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Classical Californians: Billy Childs

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Raj Naik

Our Classical Californian this week is LA-based jazz pianist and composer Billy Childs, who just won a Grammy for his recording The Winds of Change. He cites several jazz keyboard players as influences, including Herbie Hancock and Chick Corea, but there are a couple of unexpected ones as well. There's the prog-rock keyboard player Keith Emerson, whose solos in the band Emerson, Lake & Palmer made him want to play the piano... and also the orchestral style of Paul Hindemith, in his symphonic work Mathis der Maler. We'll also hear a piece that he wrote for the Lyris Quartet, inspired by a classic chamber work by Janáček.

He begins in the world of jazz, with an excerpt that shows Herbie Hancock as a composer, soloist, as well as arranger, in his "I Have a Dream." Click to listen to his introduction!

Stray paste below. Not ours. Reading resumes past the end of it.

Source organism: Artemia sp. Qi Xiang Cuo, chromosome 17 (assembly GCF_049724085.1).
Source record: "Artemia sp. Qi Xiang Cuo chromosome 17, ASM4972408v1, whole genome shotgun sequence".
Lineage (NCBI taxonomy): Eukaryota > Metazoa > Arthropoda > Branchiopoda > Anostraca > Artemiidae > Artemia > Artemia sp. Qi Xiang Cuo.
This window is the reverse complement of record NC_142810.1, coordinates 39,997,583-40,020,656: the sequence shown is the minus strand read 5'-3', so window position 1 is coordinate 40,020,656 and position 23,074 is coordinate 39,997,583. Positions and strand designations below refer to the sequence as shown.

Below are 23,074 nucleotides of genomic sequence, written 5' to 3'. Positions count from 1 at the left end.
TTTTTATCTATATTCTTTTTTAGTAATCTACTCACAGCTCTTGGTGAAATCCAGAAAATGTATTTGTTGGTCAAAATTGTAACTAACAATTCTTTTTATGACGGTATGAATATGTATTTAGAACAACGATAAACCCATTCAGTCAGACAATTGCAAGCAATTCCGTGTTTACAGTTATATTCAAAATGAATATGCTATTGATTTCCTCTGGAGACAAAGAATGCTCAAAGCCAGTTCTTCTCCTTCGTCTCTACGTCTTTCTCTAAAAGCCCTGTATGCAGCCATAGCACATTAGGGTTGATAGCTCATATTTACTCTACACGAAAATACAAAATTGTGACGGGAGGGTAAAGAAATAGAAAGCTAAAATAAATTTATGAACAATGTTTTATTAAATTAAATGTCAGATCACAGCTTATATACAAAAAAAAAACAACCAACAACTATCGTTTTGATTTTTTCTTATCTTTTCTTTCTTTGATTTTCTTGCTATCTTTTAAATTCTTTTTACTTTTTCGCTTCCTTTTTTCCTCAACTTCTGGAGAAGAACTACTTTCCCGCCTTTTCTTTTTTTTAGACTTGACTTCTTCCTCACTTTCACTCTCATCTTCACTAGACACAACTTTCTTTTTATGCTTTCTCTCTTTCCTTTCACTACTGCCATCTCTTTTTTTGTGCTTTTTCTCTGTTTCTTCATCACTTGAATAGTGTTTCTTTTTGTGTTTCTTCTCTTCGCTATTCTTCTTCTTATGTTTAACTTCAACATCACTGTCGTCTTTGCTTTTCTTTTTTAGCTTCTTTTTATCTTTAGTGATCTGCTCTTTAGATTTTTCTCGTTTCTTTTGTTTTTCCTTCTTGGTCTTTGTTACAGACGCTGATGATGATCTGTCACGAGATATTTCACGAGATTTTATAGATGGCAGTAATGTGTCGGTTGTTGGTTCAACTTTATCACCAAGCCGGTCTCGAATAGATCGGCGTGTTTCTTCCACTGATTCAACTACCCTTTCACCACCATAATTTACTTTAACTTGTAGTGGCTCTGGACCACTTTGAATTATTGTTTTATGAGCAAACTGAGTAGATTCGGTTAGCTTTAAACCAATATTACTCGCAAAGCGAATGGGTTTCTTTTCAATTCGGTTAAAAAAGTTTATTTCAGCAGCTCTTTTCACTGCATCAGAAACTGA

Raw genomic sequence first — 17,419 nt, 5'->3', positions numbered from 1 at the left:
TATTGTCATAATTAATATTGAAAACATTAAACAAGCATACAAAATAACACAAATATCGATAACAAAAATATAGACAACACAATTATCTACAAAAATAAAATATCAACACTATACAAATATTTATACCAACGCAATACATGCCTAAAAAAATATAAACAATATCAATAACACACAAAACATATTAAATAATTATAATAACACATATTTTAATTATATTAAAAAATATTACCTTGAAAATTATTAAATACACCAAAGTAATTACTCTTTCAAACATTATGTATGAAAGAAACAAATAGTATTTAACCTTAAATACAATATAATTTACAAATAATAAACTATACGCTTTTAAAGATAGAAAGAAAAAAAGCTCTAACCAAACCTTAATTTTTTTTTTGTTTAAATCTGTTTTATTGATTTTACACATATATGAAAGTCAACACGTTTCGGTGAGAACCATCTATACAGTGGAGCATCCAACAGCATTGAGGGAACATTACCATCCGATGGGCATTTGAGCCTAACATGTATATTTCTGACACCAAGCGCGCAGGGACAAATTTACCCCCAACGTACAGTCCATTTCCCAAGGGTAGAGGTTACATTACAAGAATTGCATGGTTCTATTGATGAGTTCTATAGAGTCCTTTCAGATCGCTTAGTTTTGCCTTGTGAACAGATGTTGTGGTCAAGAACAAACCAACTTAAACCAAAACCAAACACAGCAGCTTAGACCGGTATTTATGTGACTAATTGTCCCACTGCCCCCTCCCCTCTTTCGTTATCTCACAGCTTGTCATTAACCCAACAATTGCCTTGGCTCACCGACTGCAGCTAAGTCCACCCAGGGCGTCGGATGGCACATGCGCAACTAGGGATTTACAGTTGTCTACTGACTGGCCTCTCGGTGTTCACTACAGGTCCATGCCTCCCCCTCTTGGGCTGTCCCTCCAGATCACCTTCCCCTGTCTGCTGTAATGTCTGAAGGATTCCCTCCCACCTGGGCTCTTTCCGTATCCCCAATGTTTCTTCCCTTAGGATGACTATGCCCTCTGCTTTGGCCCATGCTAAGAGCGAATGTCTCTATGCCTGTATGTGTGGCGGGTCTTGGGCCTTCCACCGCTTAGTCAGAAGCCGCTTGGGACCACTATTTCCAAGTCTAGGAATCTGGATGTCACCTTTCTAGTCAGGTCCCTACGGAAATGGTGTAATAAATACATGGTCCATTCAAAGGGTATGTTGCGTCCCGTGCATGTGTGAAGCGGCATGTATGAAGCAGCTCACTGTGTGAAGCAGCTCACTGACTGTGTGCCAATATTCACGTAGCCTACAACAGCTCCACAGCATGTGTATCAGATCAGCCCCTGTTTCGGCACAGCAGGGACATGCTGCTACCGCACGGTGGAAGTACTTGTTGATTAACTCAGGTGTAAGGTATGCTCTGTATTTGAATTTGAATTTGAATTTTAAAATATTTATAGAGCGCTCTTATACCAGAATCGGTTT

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Herbie Hancock: I Have a Dream

Then, to the prog-rock innovator, Keith Emerson, who Billy Childs says is often underrated. He chose the middle movement, a solo piano section from The Three Fates called "Lachesis".

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Keith Emerson: The Three Fates - ii. Lachesis (1:52-4:31)

He was similarly drawn to the orchestration of Paul Hindemith, the first time he heard the symphonic work Mathis der Maler. Here's the movement called "The Temptation of St. Anthony."

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Paul Hindemith: Mathis der Maler - The Temptation of St. Anthony

Billy Childs ends with one of his own classical works, a string quartet he wrote for the Lyris Quartet, to comment on Leoš Janáček's String Quartet No. 2, "Intimate Letters." His is called "Unrequited".

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Billy Childs: String Quartet No. 3, "Unrequited"

Published on 02.07.2024